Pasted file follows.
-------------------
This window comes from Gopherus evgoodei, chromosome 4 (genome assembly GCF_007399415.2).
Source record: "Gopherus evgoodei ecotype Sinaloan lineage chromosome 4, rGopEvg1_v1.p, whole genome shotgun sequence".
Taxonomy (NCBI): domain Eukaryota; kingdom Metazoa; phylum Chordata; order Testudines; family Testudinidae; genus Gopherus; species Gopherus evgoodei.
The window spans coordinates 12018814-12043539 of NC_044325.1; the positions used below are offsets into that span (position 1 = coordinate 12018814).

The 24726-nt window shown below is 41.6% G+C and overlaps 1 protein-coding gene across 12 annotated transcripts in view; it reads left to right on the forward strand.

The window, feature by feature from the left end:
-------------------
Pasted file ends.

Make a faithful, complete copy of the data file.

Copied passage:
This window comes from Gopherus evgoodei, chromosome 4 (genome assembly GCF_007399415.2).
Source record: "Gopherus evgoodei ecotype Sinaloan lineage chromosome 4, rGopEvg1_v1.p, whole genome shotgun sequence".
Taxonomy (NCBI): domain Eukaryota; kingdom Metazoa; phylum Chordata; order Testudines; family Testudinidae; genus Gopherus; species Gopherus evgoodei.
The window spans coordinates 12018814-12043539 of NC_044325.1; the positions used below are offsets into that span (position 1 = coordinate 12018814).

The 24726-nt window shown below is 41.6% G+C and overlaps 1 protein-coding gene across 12 annotated transcripts in view; it reads left to right on the forward strand.

The window, feature by feature from the left end: